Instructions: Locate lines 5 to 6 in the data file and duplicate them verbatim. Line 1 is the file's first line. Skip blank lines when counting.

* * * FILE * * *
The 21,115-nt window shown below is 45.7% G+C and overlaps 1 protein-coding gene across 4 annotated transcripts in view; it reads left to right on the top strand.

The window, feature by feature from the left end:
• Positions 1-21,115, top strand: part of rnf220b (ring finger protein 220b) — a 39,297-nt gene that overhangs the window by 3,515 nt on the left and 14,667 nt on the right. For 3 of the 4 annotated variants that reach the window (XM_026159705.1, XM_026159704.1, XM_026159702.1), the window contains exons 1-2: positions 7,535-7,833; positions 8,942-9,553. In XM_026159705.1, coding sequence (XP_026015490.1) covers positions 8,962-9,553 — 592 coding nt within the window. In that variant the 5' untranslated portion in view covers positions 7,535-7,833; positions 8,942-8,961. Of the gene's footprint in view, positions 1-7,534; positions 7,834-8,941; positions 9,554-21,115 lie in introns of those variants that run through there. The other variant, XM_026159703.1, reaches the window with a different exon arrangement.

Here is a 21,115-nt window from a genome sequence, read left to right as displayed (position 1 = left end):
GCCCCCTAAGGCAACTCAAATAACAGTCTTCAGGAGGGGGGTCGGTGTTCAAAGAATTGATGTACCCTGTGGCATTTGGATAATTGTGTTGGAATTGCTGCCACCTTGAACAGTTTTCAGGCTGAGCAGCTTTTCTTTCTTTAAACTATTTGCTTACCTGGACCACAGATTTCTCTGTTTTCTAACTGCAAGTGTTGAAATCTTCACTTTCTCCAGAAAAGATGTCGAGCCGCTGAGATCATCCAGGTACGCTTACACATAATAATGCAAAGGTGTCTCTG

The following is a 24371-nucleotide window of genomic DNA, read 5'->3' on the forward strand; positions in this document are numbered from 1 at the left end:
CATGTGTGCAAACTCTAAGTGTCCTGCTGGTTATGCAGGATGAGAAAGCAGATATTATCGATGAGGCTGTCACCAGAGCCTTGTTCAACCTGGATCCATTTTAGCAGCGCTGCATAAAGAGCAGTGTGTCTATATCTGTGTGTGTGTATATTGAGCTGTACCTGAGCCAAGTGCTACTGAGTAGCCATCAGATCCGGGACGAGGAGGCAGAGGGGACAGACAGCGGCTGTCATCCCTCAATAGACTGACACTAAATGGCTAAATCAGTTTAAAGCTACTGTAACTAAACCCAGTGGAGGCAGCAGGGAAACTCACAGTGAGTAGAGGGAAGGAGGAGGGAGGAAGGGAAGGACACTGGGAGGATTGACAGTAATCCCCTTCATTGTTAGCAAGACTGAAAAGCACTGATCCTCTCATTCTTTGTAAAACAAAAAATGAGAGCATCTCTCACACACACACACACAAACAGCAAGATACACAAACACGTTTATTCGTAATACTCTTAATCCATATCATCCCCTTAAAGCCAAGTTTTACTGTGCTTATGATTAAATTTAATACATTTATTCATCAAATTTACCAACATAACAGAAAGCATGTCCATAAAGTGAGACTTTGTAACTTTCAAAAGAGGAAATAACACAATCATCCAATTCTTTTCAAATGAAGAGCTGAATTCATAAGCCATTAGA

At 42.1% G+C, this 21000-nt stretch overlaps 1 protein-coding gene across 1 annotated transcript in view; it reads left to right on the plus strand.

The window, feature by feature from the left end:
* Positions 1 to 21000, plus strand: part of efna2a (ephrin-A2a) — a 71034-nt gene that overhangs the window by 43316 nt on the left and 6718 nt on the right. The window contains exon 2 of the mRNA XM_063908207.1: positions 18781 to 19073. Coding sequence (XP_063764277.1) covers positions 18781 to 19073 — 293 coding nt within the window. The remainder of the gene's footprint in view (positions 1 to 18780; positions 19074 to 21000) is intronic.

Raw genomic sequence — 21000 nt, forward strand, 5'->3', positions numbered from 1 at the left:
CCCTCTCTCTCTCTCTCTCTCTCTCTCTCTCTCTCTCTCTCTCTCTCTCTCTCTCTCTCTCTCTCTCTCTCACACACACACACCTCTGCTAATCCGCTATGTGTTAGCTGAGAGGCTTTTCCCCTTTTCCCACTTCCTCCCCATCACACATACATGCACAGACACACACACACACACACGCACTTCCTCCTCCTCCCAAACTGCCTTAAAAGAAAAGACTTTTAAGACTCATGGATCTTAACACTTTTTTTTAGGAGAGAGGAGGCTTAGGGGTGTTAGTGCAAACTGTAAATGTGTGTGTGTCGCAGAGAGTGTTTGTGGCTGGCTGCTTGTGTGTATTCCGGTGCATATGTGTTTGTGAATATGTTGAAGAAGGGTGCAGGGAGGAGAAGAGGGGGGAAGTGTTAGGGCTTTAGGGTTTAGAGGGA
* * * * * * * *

GCCCCCTAAGGCAACTCAAATAACAGTCTTCAGGAGGGGGGTCGGTGTTCAAAGAATTGATGTACCCTGTGGCATTTGGATAATTGTGTTGGAATTGCTGCCACCTTGAACAGTTTTCAGGCTGAGCAGCTTTTCTTTCTTTAAACTATTTGCTTACCTGGACCACAGATTTCTCTGTTTTCTAACTGCAAGTGTTGAAATCTTCACTTTCTCCAGAAAAGATGTCGAGCCGCTGAGATCATCCAGGTACGCTTACACATAATAATGCAAAGGTGTCTCTG

The following is a 24371-nucleotide window of genomic DNA, read 5'->3' on the forward strand; positions in this document are numbered from 1 at the left end: